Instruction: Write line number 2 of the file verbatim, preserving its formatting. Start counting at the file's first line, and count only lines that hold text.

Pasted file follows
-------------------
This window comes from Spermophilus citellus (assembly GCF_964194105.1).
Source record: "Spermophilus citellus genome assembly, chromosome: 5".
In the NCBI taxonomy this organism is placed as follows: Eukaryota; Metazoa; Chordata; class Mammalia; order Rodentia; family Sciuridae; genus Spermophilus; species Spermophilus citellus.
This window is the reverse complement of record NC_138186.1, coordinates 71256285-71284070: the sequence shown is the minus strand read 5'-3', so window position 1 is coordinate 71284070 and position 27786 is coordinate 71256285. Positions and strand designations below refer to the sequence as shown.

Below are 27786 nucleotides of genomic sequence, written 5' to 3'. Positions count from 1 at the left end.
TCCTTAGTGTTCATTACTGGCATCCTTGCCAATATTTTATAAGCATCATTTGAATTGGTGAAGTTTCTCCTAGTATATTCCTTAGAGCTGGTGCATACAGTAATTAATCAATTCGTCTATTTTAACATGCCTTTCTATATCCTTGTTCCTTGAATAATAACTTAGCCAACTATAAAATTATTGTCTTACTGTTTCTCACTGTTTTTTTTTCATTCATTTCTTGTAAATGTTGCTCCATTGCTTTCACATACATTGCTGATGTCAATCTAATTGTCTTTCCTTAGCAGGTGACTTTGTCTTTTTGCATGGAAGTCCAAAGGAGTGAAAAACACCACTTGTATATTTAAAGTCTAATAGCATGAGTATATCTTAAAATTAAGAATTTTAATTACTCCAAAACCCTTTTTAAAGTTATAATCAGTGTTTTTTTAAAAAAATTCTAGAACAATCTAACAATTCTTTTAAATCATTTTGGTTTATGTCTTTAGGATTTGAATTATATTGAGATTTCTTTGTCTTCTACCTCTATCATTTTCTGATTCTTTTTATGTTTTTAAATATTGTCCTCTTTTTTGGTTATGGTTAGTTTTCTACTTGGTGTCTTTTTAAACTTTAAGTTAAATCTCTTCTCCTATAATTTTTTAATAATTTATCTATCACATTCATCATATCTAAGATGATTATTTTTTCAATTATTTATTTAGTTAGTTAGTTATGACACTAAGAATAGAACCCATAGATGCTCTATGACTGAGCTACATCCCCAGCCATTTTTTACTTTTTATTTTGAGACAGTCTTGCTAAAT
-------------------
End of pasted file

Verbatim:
Source record: "Spermophilus citellus genome assembly, chromosome: 5".